Monday, December 5, 2011
A wheelchair bound Canadian grandmother, Gloria Taylor, who has Lou Gherig's disease has asked the British Columbia Supreme Court to allow her doctors to give her a lethal dose of medication so that she can end her life. The decision is expected next year and lawyers predict that the case will be taken to the Canadian Supreme Court. This rather standard article from the AP has a paragraph that caught my attention:
In the latest case now unfolding, Taylor's lead lawyer, civil liberties defender Joe Arvay, argued to the court that assisted suicides were taking place despite the ban, a practice he likened to the illegal "back-alley abortions" of the past.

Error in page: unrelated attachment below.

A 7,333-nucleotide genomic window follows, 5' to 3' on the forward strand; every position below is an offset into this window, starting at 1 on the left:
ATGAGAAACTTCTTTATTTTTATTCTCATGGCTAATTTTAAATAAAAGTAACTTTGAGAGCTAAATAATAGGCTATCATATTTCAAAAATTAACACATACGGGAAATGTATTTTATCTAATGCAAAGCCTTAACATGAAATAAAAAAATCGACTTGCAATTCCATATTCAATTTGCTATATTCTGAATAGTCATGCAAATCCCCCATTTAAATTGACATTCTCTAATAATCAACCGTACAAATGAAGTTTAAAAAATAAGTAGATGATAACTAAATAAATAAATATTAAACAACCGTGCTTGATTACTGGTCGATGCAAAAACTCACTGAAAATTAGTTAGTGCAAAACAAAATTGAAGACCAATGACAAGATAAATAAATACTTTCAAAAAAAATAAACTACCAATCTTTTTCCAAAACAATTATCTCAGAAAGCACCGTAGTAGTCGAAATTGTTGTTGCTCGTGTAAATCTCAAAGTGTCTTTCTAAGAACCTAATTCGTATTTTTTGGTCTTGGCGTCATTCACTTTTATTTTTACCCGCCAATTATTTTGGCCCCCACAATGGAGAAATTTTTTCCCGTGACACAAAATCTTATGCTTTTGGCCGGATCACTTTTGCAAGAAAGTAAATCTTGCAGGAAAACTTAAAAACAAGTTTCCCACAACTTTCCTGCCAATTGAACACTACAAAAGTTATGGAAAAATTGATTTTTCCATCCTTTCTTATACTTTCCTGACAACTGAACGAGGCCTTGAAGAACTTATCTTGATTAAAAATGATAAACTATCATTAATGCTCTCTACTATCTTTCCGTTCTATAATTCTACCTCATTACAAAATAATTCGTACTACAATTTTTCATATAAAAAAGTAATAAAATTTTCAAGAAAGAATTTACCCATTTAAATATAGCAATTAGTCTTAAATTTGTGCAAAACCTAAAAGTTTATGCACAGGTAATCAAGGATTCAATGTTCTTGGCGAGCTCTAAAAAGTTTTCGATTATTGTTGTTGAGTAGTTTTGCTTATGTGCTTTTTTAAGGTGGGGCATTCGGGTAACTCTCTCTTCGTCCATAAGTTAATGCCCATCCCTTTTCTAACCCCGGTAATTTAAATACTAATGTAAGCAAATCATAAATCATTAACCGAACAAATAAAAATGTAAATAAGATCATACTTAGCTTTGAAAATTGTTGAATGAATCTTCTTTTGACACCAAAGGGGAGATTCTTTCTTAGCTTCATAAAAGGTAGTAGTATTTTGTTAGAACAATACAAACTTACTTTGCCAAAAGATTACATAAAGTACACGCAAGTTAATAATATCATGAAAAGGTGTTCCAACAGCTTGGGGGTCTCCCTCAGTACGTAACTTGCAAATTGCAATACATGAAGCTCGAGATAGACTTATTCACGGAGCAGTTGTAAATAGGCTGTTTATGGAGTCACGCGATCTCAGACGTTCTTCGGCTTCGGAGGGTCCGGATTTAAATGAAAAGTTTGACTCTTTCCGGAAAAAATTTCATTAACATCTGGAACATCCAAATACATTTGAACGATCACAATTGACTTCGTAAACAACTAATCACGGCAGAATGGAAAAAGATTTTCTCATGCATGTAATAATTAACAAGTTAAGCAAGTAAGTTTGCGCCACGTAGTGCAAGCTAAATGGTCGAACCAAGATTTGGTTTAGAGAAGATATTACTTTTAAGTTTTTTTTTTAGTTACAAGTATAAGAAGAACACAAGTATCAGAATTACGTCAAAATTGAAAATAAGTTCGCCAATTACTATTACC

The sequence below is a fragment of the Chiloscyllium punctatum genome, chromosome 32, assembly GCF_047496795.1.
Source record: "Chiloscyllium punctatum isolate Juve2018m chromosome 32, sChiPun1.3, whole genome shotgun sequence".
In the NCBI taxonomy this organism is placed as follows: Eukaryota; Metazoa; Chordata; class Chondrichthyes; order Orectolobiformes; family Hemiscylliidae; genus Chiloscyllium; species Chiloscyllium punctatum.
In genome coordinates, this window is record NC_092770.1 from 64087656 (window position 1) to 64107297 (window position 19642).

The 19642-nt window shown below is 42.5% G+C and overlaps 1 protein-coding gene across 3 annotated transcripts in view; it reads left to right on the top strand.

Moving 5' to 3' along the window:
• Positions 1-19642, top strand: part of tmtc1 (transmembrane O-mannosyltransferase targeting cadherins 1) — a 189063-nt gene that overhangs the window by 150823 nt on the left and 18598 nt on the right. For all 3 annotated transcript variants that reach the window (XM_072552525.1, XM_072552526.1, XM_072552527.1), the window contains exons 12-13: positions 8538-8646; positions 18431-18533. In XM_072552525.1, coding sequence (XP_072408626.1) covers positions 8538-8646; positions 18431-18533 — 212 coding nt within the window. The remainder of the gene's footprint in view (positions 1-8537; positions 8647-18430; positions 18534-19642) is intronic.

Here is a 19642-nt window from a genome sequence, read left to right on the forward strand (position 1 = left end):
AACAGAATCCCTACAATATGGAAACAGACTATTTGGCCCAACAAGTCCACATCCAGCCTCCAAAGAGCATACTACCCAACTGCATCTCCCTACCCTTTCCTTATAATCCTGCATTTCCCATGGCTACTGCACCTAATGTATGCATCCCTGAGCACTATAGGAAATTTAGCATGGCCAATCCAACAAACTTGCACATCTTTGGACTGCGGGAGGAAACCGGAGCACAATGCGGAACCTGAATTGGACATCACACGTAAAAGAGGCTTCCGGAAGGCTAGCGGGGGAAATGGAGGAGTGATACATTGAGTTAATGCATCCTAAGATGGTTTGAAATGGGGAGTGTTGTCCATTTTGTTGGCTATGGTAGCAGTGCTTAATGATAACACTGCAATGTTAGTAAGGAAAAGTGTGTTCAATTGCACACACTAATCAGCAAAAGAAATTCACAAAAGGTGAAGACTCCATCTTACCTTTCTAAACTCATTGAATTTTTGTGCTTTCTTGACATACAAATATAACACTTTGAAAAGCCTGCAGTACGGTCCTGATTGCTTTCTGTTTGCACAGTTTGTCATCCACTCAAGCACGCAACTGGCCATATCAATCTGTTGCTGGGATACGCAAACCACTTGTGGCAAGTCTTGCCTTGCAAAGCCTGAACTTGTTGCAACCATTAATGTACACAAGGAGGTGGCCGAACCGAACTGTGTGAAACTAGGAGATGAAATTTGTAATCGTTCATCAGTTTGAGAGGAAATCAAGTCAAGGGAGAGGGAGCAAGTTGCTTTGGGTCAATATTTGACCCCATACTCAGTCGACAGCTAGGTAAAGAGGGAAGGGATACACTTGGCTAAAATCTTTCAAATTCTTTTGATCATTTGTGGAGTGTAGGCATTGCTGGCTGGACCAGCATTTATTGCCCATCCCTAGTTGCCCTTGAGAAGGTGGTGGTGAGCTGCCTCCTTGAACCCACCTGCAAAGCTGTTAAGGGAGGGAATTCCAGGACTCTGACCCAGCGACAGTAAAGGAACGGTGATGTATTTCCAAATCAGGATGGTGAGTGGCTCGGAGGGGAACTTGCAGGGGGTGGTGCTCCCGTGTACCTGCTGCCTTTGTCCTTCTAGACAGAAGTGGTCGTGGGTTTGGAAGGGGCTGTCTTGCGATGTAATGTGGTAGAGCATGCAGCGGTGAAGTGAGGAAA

I've been urging women's rights advocates in the US to pay closer attention to the opposition to certain medical services and treatments. Often those who oppose abortion--"pro-life" and "family and marriage" groups and the Catholic Church, among others--also oppose the legalization of aid in dying. Shame often functions to keep proponents of such services quiet. And yet, abortion and aid in dying have taken place for as long as humans have existed. How they are provided and regulated is perhaps the paramount question for society; they are issues that test our humanity and require us to reckon with a new definition of life and death created by modern medicine.